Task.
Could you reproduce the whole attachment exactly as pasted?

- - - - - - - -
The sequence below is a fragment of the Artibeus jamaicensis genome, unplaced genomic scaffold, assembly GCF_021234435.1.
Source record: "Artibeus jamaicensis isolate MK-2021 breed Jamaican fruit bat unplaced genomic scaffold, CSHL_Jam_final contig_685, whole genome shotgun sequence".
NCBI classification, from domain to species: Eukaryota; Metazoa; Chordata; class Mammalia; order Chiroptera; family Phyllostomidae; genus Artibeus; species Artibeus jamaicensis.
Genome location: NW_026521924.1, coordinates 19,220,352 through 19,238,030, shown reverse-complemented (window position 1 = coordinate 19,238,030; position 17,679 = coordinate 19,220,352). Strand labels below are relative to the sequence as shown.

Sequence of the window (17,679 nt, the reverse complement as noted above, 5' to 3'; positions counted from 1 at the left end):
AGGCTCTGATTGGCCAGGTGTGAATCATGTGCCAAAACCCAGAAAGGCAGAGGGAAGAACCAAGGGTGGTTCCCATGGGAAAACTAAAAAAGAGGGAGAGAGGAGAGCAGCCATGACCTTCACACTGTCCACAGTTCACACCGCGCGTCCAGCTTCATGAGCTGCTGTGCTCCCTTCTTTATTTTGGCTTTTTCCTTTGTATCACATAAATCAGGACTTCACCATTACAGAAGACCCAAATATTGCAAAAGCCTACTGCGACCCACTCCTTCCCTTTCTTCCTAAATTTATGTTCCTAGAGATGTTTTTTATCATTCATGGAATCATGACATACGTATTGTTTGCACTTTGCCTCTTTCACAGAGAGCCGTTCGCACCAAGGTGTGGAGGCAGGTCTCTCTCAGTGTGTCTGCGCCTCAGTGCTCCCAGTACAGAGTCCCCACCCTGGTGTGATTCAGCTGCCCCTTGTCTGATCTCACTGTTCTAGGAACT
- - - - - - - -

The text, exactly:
The sequence below is a fragment of the Artibeus jamaicensis genome, unplaced genomic scaffold, assembly GCF_021234435.1.
Source record: "Artibeus jamaicensis isolate MK-2021 breed Jamaican fruit bat unplaced genomic scaffold, CSHL_Jam_final contig_685, whole genome shotgun sequence".
NCBI classification, from domain to species: Eukaryota; Metazoa; Chordata; class Mammalia; order Chiroptera; family Phyllostomidae; genus Artibeus; species Artibeus jamaicensis.
Genome location: NW_026521924.1, coordinates 19,220,352 through 19,238,030, shown reverse-complemented (window position 1 = coordinate 19,238,030; position 17,679 = coordinate 19,220,352). Strand labels below are relative to the sequence as shown.

Sequence of the window (17,679 nt, the reverse complement as noted above, 5' to 3'; positions counted from 1 at the left end):
AGGCTCTGATTGGCCAGGTGTGAATCATGTGCCAAAACCCAGAAAGGCAGAGGGAAGAACCAAGGGTGGTTCCCATGGGAAAACTAAAAAAGAGGGAGAGAGGAGAGCAGCCATGACCTTCACACTGTCCACAGTTCACACCGCGCGTCCAGCTTCATGAGCTGCTGTGCTCCCTTCTTTATTTTGGCTTTTTCCTTTGTATCACATAAATCAGGACTTCACCATTACAGAAGACCCAAATATTGCAAAAGCCTACTGCGACCCACTCCTTCCCTTTCTTCCTAAATTTATGTTCCTAGAGATGTTTTTTATCATTCATGGAATCATGACATACGTATTGTTTGCACTTTGCCTCTTTCACAGAGAGCCGTTCGCACCAAGGTGTGGAGGCAGGTCTCTCTCAGTGTGTCTGCGCCTCAGTGCTCCCAGTACAGAGTCCCCACCCTGGTGTGATTCAGCTGCCCCTTGTCTGATCTCACTGTTCTAGGAACT